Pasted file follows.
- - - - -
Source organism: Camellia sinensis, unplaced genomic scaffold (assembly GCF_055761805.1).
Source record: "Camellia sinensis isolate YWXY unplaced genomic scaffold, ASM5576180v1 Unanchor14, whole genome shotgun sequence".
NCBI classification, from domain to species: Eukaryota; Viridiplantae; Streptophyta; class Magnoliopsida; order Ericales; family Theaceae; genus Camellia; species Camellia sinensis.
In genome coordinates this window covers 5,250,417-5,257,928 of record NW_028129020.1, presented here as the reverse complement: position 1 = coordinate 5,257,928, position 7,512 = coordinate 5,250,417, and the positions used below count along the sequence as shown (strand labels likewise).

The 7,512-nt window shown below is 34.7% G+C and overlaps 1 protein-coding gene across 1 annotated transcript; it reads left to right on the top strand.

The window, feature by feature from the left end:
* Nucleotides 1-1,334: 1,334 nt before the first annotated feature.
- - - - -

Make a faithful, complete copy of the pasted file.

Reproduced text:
Source organism: Camellia sinensis, unplaced genomic scaffold (assembly GCF_055761805.1).
Source record: "Camellia sinensis isolate YWXY unplaced genomic scaffold, ASM5576180v1 Unanchor14, whole genome shotgun sequence".
NCBI classification, from domain to species: Eukaryota; Viridiplantae; Streptophyta; class Magnoliopsida; order Ericales; family Theaceae; genus Camellia; species Camellia sinensis.
In genome coordinates this window covers 5,250,417-5,257,928 of record NW_028129020.1, presented here as the reverse complement: position 1 = coordinate 5,257,928, position 7,512 = coordinate 5,250,417, and the positions used below count along the sequence as shown (strand labels likewise).

The 7,512-nt window shown below is 34.7% G+C and overlaps 1 protein-coding gene across 1 annotated transcript; it reads left to right on the top strand.

The window, feature by feature from the left end:
* Nucleotides 1-1,334: 1,334 nt before the first annotated feature.